I feel, always, as if we are pinching pennies. Does anyone ever get over this feeling? I imagine people do--at least the many people in my ward who hire housekeepers and lawn services. Somebody somewhere has to be living relaxed and not wondering which things they ought to be cutting back on. I actually don't mind the feeling of having to be frugal and doubt I could ever shake it even if someone stepped in and paid off all our student loans and mortgage tomorrow. I think feeling as if money is tight is just natural for me (inbred) and I could probably never shake it. But it blows my mind to stand back and look at how wealthy we must appear (at how wealthy we ARE) and yet I still hesitate to buy the kids new socks or to buy clothes for any of us anywhere but at D.I. I guess it all comes down to the little splurges and the little sacrificies we all make, and I'm sure we all have different things we give up/splurge on. I've never taken the kids to Disneyland. We don't own a decent TV. Only one or two pieces of furniture in the house are not hand-me-downs, and we got them at the Scratch-and-Dent sale. I buy drugstore make-up (and look like it, too!), cheap haircuts, and would never pay for a gym membership. I recently splurged and signed up for the milkman service but only because we are now mixing all of our milk with powdered.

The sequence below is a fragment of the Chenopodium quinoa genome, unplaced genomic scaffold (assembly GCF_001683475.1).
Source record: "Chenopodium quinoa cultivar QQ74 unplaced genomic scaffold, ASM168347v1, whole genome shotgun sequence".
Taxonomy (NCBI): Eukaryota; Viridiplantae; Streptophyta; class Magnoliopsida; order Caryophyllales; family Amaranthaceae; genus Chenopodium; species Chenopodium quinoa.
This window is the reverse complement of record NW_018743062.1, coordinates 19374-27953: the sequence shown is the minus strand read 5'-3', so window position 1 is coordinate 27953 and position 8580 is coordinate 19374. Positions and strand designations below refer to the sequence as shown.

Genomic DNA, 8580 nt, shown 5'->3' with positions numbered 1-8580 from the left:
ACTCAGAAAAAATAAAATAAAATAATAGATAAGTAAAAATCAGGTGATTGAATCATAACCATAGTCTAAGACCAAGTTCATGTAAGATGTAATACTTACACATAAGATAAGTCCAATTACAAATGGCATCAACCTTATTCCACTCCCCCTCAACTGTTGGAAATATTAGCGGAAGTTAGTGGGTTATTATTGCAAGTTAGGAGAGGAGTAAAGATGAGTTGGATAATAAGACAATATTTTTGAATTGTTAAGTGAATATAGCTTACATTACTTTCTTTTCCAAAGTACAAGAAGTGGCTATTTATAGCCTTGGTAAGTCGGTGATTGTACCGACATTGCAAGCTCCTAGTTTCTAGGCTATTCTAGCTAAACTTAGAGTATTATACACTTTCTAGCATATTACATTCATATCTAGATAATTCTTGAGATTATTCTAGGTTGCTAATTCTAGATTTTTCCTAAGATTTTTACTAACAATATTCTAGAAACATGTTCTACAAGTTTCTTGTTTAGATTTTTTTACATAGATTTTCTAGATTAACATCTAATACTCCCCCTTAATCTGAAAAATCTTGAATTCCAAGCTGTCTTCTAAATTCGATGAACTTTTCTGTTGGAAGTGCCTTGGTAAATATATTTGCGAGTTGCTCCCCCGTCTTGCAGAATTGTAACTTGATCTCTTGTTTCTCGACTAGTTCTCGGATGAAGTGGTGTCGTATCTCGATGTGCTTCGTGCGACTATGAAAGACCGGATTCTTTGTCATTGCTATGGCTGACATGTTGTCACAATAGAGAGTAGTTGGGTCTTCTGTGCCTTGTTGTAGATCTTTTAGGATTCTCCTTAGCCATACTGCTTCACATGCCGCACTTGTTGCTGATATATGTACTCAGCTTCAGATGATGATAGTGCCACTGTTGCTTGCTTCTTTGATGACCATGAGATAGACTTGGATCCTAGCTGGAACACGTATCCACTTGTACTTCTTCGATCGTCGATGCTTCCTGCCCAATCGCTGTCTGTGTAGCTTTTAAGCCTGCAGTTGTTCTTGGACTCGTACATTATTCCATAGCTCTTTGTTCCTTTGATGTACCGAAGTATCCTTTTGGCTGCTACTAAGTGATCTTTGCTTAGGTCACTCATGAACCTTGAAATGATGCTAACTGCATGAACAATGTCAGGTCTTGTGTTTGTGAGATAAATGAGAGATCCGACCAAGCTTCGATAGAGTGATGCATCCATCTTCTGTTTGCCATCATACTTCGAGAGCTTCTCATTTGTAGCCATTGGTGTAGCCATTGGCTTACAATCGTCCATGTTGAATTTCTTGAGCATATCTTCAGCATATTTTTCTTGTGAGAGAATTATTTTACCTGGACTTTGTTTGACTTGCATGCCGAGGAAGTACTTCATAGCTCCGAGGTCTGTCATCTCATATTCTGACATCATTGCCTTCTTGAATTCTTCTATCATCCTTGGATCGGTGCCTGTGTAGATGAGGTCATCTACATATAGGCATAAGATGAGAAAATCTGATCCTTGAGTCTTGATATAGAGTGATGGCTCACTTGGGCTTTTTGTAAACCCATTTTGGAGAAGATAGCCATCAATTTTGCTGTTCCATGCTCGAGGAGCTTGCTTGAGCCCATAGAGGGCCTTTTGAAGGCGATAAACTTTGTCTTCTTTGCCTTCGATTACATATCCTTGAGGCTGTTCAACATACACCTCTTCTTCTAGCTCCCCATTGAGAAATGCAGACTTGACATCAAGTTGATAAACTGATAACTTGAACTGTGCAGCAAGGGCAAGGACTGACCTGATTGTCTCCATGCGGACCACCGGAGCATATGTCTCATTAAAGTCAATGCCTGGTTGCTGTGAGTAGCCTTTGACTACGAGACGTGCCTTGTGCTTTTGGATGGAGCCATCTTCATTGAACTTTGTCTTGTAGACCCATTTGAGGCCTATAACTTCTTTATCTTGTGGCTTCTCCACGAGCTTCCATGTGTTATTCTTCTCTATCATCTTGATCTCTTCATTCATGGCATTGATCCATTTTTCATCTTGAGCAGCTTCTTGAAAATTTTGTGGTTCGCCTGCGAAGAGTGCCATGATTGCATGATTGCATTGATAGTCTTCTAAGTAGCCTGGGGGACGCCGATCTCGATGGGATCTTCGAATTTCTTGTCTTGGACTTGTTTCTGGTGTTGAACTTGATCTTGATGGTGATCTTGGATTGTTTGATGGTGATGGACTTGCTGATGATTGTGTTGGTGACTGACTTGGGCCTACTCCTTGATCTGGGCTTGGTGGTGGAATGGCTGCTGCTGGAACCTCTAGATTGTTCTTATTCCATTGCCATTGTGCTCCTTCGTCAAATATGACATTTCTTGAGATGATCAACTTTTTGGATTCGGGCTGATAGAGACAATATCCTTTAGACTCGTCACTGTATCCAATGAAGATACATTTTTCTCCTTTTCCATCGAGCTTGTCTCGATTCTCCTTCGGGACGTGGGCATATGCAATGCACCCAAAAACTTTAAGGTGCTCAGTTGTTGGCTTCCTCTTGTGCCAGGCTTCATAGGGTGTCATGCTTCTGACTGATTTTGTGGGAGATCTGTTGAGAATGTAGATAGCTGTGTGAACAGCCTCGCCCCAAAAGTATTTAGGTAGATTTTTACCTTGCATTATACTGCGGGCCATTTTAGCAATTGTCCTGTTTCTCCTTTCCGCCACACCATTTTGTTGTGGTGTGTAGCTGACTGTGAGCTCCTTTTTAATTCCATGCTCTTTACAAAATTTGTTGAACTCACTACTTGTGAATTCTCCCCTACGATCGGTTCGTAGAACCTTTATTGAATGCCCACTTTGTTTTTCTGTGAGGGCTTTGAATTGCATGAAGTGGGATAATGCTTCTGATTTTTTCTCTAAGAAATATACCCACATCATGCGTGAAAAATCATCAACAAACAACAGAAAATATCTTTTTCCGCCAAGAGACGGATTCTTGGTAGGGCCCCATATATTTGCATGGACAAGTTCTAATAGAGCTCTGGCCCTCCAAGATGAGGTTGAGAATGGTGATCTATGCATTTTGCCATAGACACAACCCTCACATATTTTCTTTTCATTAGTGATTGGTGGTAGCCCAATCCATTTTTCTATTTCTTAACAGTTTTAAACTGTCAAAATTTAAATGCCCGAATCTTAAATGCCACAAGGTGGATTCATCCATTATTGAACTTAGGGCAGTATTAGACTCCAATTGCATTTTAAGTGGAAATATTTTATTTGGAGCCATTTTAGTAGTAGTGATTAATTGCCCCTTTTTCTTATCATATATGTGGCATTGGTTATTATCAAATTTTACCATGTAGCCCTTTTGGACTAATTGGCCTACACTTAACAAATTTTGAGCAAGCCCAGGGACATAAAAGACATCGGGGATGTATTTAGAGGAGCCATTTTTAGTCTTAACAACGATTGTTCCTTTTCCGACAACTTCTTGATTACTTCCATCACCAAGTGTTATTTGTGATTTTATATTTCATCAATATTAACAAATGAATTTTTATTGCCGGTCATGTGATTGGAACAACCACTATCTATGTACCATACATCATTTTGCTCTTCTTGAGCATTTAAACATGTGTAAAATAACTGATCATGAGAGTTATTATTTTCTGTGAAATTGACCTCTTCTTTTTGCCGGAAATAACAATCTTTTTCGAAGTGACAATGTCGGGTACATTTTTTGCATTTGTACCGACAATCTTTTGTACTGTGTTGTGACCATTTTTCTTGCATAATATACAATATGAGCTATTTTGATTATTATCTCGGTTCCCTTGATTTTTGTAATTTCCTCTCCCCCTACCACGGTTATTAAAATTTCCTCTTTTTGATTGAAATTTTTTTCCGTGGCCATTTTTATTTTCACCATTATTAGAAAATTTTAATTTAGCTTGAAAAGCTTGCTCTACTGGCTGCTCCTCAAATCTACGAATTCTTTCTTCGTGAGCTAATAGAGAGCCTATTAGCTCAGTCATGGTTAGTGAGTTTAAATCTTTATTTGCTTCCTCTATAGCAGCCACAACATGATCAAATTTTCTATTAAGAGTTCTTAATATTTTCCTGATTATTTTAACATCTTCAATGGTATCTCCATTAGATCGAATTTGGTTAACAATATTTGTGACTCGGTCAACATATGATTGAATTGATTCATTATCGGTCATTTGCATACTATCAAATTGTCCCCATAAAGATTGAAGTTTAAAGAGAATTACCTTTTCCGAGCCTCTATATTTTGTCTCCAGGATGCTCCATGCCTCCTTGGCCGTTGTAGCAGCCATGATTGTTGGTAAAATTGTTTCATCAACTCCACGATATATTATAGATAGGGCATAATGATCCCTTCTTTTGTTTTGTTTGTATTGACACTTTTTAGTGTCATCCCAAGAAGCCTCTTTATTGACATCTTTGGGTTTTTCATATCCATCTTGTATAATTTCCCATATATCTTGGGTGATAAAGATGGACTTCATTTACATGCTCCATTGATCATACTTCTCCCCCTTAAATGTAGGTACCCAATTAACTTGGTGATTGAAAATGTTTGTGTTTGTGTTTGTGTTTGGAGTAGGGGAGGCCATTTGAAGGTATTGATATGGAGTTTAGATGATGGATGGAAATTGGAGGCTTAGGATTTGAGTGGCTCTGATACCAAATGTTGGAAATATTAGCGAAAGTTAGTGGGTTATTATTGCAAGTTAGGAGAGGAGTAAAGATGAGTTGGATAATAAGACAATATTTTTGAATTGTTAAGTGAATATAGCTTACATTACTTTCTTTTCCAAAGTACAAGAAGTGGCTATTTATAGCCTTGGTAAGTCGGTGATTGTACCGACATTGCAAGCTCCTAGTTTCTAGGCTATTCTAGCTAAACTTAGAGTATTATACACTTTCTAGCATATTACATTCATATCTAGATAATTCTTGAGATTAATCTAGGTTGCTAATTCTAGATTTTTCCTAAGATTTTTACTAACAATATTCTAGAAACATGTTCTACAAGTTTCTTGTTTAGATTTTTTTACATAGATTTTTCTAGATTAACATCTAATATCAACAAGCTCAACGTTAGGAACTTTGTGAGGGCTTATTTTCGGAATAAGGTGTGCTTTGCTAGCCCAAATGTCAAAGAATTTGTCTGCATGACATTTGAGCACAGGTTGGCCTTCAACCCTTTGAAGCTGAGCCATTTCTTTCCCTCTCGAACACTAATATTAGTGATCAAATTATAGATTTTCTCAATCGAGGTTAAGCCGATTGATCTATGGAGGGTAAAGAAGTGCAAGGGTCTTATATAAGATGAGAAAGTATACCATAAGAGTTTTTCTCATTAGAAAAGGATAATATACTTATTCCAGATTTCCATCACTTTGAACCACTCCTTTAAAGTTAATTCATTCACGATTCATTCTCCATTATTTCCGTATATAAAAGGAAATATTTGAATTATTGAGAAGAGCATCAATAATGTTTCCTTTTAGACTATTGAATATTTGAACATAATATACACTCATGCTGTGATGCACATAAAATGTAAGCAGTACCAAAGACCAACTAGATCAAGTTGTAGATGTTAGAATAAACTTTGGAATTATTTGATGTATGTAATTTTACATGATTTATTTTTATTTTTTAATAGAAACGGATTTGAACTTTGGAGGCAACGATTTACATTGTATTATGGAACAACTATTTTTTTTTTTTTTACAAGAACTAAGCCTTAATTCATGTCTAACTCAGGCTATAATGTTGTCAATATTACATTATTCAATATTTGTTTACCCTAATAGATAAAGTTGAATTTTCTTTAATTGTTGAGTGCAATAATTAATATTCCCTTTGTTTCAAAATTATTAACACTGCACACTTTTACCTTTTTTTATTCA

But, the house is bigger than we need. We have a tent trailer. Roger and I usually eat out on our dates. And we take a vacation without the kids a few times a year.